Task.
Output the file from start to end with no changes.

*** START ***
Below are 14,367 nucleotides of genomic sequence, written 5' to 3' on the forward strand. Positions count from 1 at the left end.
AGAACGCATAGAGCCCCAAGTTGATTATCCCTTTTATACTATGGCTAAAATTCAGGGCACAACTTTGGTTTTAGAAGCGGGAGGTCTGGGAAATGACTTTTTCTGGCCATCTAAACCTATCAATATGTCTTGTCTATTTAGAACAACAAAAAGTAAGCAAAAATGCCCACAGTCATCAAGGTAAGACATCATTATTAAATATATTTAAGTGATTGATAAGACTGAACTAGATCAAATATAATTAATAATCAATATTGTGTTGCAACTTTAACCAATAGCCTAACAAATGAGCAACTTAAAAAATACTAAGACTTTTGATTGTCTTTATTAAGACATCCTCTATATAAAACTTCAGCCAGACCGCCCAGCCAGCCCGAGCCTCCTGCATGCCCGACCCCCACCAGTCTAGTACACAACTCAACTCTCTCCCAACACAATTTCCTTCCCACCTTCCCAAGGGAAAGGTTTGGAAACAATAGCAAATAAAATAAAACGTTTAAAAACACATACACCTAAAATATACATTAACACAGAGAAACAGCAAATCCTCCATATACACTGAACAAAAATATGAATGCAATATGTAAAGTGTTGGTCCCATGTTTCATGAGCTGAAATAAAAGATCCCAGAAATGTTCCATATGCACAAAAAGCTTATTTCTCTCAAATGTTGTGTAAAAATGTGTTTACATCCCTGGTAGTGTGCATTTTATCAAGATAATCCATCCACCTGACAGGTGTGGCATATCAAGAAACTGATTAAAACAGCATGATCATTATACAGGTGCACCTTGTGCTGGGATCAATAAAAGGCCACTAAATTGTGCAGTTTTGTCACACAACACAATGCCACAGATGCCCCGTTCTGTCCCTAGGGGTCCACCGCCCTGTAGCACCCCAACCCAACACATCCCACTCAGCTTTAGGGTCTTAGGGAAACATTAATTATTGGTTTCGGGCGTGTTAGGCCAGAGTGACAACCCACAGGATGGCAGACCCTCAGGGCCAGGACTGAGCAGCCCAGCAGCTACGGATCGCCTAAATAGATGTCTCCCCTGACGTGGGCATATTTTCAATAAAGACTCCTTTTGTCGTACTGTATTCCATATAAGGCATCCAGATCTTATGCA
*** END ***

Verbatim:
Below are 14,367 nucleotides of genomic sequence, written 5' to 3' on the forward strand. Positions count from 1 at the left end.
AGAACGCATAGAGCCCCAAGTTGATTATCCCTTTTATACTATGGCTAAAATTCAGGGCACAACTTTGGTTTTAGAAGCGGGAGGTCTGGGAAATGACTTTTTCTGGCCATCTAAACCTATCAATATGTCTTGTCTATTTAGAACAACAAAAAGTAAGCAAAAATGCCCACAGTCATCAAGGTAAGACATCATTATTAAATATATTTAAGTGATTGATAAGACTGAACTAGATCAAATATAATTAATAATCAATATTGTGTTGCAACTTTAACCAATAGCCTAACAAATGAGCAACTTAAAAAATACTAAGACTTTTGATTGTCTTTATTAAGACATCCTCTATATAAAACTTCAGCCAGACCGCCCAGCCAGCCCGAGCCTCCTGCATGCCCGACCCCCACCAGTCTAGTACACAACTCAACTCTCTCCCAACACAATTTCCTTCCCACCTTCCCAAGGGAAAGGTTTGGAAACAATAGCAAATAAAATAAAACGTTTAAAAACACATACACCTAAAATATACATTAACACAGAGAAACAGCAAATCCTCCATATACACTGAACAAAAATATGAATGCAATATGTAAAGTGTTGGTCCCATGTTTCATGAGCTGAAATAAAAGATCCCAGAAATGTTCCATATGCACAAAAAGCTTATTTCTCTCAAATGTTGTGTAAAAATGTGTTTACATCCCTGGTAGTGTGCATTTTATCAAGATAATCCATCCACCTGACAGGTGTGGCATATCAAGAAACTGATTAAAACAGCATGATCATTATACAGGTGCACCTTGTGCTGGGATCAATAAAAGGCCACTAAATTGTGCAGTTTTGTCACACAACACAATGCCACAGATGCCCCGTTCTGTCCCTAGGGGTCCACCGCCCTGTAGCACCCCAACCCAACACATCCCACTCAGCTTTAGGGTCTTAGGGAAACATTAATTATTGGTTTCGGGCGTGTTAGGCCAGAGTGACAACCCACAGGATGGCAGACCCTCAGGGCCAGGACTGAGCAGCCCAGCAGCTACGGATCGCCTAAATAGATGTCTCCCCTGACGTGGGCATATTTTCAATAAAGACTCCTTTTGTCGTACTGTATTCCATATAAGGCATCCAGATCTTATGCA